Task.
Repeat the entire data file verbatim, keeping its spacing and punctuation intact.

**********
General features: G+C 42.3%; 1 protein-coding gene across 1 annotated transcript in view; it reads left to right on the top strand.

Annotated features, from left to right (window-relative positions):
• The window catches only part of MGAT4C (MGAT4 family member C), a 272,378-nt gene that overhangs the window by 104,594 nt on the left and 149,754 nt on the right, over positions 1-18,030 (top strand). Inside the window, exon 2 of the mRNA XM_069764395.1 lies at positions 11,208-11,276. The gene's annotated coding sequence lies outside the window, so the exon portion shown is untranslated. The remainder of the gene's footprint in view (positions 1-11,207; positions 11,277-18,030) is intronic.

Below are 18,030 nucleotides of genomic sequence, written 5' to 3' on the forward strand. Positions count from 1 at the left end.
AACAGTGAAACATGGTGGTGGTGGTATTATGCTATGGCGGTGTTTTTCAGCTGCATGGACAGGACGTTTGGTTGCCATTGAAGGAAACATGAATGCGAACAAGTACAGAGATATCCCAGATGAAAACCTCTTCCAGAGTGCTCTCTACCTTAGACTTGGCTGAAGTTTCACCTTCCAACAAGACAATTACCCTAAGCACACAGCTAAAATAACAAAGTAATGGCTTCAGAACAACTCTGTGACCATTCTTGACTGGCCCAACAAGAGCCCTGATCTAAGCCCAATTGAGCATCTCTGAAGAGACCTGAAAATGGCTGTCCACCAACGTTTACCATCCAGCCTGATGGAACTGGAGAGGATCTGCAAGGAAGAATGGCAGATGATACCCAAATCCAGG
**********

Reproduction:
General features: G+C 42.3%; 1 protein-coding gene across 1 annotated transcript in view; it reads left to right on the top strand.

Annotated features, from left to right (window-relative positions):
• The window catches only part of MGAT4C (MGAT4 family member C), a 272,378-nt gene that overhangs the window by 104,594 nt on the left and 149,754 nt on the right, over positions 1-18,030 (top strand). Inside the window, exon 2 of the mRNA XM_069764395.1 lies at positions 11,208-11,276. The gene's annotated coding sequence lies outside the window, so the exon portion shown is untranslated. The remainder of the gene's footprint in view (positions 1-11,207; positions 11,277-18,030) is intronic.

Below are 18,030 nucleotides of genomic sequence, written 5' to 3' on the forward strand. Positions count from 1 at the left end.
AACAGTGAAACATGGTGGTGGTGGTATTATGCTATGGCGGTGTTTTTCAGCTGCATGGACAGGACGTTTGGTTGCCATTGAAGGAAACATGAATGCGAACAAGTACAGAGATATCCCAGATGAAAACCTCTTCCAGAGTGCTCTCTACCTTAGACTTGGCTGAAGTTTCACCTTCCAACAAGACAATTACCCTAAGCACACAGCTAAAATAACAAAGTAATGGCTTCAGAACAACTCTGTGACCATTCTTGACTGGCCCAACAAGAGCCCTGATCTAAGCCCAATTGAGCATCTCTGAAGAGACCTGAAAATGGCTGTCCACCAACGTTTACCATCCAGCCTGATGGAACTGGAGAGGATCTGCAAGGAAGAATGGCAGATGATACCCAAATCCAGG